Tuesday, Apr 24, 2018
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Obama s beer diplomacy helps talk on racial issues

WASHINGTON They came, they met, they drank. They did not apologize.

The much-anticipated beer summit of President Obama, Harvard scholar Henry Louis Gates, Jr., and Sgt. James Crowley of the Cambridge Police Department in Massachusetts took place last night, accompanied by minute-by-minute reporting from the White House press corps, countdown clocks from the cable news networks, and a last-minute addition of Vice President Joe Biden.

After 10 days of near nonstop media coverage of a case that launched a thousand news stories about race, the protagonists sat down for less than an hour at a table across from the Oval Office.

What you had today was two gentlemen who agreed to disagree on a particular issue, a poised and smooth Mr. Crowley said after the session. We didn t spend too much time dwelling on the past, and we decided to look forward.

Mr. Gates said in an interview, I don t think anybody but Barack Obama would have thought about bringing us together.

The policeman and the professor both expressed respect for each other after their dispute that unleashed a furor over racial profiling in America.

For his part, Mr. Gates said he and Sergeant Crowley were caught up as characters in a larger narrative about race over which they had no control.

It is incumbent upon Sergeant Crowley and me to utilize the great opportunity that fate has given us, Mr. Gates said in a statement.

He said their task must be to foster sympathy among Americans about the daily perils of policing on the one hand, and for the genuine fears of racial profiling on the other hand.

The two men and their families, who had accompanied them to the White House, first encountered each other in the White House library while each group was on individual tours yesterday afternoon.

Nobody knew what to do, Mr. Gates said. So I walked over, stuck out my hand and said, It s a pleasure to meet you. That broke the awkwardness.

Sergeant Crowley added that the families had continued the tour as a group. He described the interaction as very cordial.

Mr. Gates concurred, saying: We hit it off right from the beginning. When he s not arresting you, Sergeant Crowley is a really likable guy.

By the time the two men began their meeting with Mr. Obama, they could already report progress and told the President that they had made plans to have lunch together soon.

I am thankful to Professor Gates and Sergeant Crowley for joining me at the White House this evening for a friendly, thoughtful conversation, Mr. Obama said in a statement. Even before we sat down for the beer, I learned that the two gentlemen spent some time together listening to one another, which is a testament to them.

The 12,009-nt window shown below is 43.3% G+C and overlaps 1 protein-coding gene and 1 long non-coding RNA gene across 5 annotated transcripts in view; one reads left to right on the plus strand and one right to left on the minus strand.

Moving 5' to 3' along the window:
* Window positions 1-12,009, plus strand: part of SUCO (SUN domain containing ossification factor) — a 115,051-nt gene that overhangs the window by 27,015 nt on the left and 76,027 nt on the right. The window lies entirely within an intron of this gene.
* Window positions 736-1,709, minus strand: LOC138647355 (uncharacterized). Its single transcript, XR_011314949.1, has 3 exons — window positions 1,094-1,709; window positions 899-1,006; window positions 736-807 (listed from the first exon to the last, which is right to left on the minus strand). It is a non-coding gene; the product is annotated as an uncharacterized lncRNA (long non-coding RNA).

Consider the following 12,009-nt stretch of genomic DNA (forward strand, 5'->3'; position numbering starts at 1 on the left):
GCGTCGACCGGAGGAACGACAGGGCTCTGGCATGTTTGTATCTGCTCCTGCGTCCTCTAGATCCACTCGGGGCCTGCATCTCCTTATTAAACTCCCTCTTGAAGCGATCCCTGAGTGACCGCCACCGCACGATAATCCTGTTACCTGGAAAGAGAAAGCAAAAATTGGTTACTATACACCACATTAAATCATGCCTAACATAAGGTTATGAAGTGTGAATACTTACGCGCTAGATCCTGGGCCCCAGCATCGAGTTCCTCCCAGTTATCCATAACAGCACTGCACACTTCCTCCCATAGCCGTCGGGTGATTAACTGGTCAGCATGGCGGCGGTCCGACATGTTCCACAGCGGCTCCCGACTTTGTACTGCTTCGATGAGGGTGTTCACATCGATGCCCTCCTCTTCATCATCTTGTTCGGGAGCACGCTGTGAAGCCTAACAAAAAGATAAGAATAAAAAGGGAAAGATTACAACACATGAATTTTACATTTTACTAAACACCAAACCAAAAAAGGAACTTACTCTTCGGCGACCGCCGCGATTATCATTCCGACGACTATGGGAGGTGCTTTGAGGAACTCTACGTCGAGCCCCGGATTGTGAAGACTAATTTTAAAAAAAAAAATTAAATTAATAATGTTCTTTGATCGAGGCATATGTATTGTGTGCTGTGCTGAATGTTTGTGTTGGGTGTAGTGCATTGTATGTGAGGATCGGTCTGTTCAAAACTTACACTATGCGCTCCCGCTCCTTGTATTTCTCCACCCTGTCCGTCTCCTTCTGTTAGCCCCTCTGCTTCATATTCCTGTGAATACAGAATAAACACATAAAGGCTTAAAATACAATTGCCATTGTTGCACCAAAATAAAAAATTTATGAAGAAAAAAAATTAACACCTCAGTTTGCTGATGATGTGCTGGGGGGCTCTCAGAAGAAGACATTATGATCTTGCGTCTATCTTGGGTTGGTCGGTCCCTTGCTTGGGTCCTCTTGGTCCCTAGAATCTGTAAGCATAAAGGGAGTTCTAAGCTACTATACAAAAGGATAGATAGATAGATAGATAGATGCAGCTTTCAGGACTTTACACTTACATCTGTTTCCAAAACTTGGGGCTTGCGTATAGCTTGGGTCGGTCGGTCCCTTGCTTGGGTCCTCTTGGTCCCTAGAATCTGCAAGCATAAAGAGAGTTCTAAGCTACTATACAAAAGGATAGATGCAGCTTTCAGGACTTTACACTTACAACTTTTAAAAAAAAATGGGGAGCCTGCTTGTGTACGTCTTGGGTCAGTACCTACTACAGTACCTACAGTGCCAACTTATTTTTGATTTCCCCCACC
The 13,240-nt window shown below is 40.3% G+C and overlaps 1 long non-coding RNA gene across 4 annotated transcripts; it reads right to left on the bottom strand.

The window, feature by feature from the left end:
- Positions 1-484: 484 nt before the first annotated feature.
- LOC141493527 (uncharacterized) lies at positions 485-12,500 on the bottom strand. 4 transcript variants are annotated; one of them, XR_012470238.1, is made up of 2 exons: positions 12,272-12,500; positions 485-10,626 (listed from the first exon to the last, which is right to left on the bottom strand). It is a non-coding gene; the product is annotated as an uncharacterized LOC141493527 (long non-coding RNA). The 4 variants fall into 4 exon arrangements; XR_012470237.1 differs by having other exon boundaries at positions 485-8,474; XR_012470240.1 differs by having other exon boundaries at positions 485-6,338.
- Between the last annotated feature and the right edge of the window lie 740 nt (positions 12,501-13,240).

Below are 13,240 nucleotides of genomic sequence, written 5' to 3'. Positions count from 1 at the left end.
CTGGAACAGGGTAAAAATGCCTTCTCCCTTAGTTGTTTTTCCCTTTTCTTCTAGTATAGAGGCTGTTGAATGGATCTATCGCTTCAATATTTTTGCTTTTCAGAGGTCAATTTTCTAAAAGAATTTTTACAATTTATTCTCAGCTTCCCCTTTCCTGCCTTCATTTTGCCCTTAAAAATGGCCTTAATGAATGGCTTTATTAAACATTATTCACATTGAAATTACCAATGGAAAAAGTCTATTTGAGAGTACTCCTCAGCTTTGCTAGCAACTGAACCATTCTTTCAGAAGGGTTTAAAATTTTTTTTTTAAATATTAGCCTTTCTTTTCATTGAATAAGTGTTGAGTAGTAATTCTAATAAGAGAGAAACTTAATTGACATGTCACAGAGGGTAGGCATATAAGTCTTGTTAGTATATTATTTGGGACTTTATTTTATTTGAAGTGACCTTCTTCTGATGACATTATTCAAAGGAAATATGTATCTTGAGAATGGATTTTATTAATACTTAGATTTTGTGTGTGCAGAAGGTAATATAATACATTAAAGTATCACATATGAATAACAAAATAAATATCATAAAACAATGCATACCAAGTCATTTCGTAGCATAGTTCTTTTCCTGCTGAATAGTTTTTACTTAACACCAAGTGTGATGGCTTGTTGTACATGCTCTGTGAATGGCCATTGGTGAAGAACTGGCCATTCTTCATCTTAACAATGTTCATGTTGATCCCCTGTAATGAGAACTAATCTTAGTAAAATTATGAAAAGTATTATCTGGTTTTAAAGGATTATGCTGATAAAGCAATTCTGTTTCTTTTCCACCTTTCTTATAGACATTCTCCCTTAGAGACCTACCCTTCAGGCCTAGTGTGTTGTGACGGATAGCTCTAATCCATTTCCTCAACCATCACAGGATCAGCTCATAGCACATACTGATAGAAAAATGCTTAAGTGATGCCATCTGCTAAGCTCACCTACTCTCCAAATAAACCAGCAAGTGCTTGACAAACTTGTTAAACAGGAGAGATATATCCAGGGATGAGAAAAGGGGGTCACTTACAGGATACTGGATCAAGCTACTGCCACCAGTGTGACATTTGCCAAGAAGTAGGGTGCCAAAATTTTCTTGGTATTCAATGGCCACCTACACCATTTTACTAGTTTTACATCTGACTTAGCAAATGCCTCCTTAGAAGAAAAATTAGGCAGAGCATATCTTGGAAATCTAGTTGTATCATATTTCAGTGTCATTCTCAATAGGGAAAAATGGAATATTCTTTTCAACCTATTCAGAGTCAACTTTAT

The addition of Mr. Biden was interesting, for a number of reasons. Mr. Biden was able to draw on his credibility with blue-collar, labor union America and his roots in Scranton, Pa., to add balance to the photo op that the White House presented: two black guys, two white guys, sitting around a table.

Earlier in the day, Mr. Obama had razzed reporters for obsessing on the theatrics of the meeting, saying he was fascinated with the fascination over the issue, which has been boiling since Sergeant Crowley, responding to a call about a possible break-in, arrested Mr. Gates for disorderly conduct even though he had ascertained that Mr. Gates was in his own home.

Mr. Obama added fuel to the fire a week later when he said in response to a question at a news conference that the Cambridge police had acted stupidly in arresting Mr. Gates, a word choice that he later said he regretted.

The media were only allowed a peek at the gathering for about 40 seconds and from a distance so great that reporters could not hear a word that was said.

Nonetheless, some details emerged:

Mr. Obama and Mr. Biden were in shirtsleeves, Sergeant Crowley and Mr. Gates wore suits.

The four drank out of beer mugs. Mr. Obama had a Bud Lite, Sergeant Crowley had Blue Moon, Mr. Gates drank Sam Adams Light and Mr. Biden, who does not drink, had a Buckler nonalcoholic beer.

Mr. Gates had originally ordered a Red Stripe, but switched to a Massachussets-brewed beer after a congressman from that state pointed out that all the beers the men had ordered were brewed by overseas companies. Budweiser is owned by a Belgian conglomerate.

The four men ate peanuts and pretzels out of small silver bowls.

In the end, the sudsy summit produced little more than the peanuts the men were served and the puns. The Washington Post s Chris Cillizza solicited suggestions for a name. The results: Yes, Three Cans. Menage a Stella Artois. Beerastroika. A Thousand Points of Bud Light. And The Audacity of Hops.

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